What can design do for science, and science do for design?

‘Scientists cannot be held responsible for all of the problems in science communication. Communication is a complex, two-way process. People may hear and understand a message yet not be able to act on it’.

Here is a link to the article published in Cheltenham Festival’s Litmus. back in June 2013.

In it there’s a discussion in how to improve better and more accessible communication for science and technology. They see that design and communication is an ‘integral’ part of the research process – not just the bit at the end that’s the ‘impact’.

‘In our definition, design is concerned with ideas and problem solving on technical, functional, aesthetic, economic and socio-political levels’. 

Olding-Smee and Kent suggest that the public need to be better engaged with science and they see this having two elements: ownership and participation. Most public engagement has previously been through observation in the past. Indeed there has been a boom in Citizen science, but a trust between public and the science community needs to evolve through stronger communication strategies.

‘Design is perhaps best understood as being like a glue between someone else’s content and an intended recipient’.

Elsewhere, The UK University and Science Minister was quoted back in October during the debate about collaboration with science and design. Government has seen this as a key area to drive economic growth:

“Combining science and design is vital as the UK positions itself as a world leader for developing new innovations to stay ahead in the global race. I recognise the important need for these two communities to collaborate more and push forward the exciting new industrial revolution in technology…”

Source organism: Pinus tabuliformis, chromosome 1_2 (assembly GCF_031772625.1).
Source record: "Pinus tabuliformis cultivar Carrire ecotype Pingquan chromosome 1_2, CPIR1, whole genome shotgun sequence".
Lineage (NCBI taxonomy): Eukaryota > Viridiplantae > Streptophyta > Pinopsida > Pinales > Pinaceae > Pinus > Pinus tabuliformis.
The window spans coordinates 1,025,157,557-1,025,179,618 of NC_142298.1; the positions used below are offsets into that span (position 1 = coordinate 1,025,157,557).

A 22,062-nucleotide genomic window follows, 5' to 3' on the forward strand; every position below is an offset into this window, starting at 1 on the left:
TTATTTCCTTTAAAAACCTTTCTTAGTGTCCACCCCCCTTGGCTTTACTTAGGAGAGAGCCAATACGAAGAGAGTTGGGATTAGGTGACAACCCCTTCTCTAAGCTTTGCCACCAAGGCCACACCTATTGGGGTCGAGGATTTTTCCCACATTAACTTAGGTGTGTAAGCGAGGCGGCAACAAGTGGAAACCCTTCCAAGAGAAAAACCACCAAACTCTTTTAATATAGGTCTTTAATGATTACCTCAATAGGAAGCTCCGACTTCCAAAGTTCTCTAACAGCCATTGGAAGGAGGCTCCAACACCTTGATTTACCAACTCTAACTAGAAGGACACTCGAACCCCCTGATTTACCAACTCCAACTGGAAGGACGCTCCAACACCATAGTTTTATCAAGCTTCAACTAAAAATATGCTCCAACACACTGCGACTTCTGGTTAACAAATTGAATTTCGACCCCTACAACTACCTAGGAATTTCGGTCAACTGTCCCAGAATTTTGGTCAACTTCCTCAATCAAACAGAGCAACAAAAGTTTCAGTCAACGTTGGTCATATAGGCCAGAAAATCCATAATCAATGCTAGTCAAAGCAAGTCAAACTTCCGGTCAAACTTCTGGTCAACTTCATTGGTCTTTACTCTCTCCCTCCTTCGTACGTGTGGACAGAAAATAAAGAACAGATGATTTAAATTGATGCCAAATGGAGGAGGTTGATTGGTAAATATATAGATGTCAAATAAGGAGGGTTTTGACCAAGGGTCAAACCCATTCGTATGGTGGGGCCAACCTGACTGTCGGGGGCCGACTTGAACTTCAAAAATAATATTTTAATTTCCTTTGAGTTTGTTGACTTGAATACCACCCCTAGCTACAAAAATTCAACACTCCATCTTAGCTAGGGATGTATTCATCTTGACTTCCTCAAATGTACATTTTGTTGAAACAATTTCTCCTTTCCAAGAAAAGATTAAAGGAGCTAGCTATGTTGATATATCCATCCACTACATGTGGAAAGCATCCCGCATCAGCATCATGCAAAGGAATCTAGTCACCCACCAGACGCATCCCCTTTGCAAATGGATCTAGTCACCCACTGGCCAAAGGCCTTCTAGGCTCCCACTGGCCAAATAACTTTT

I’ll be interested to see whether the Minister will take up the recommendations. Unfortunately, I am a little sceptical about what Ministers say in comparison to what they actually do. However, there were interesting recommendations that came up through this debate:

1. At the education level, the Minister for Universities & Science to take on the responsibility of being an acting Minister for Design, advocating the place of design in STEM – science, technology, engineering and mathematics – subjects.

2.  Greater collaboration across government departments, institutions, and museums to help stimulate the UK economy.

3. Break down language barriers and come up with new ways of expression to encourage interaction between scientists, engineers and designers of all shades.

4. Celebrate the successes of joint working and to communicate that, when these two areas work together, what results is great products and services that people remember and buy.

5. Fund this collaboration so that it becomes more commonplace and established, and goes on to power the next industrial revolution.

 

 

 

 

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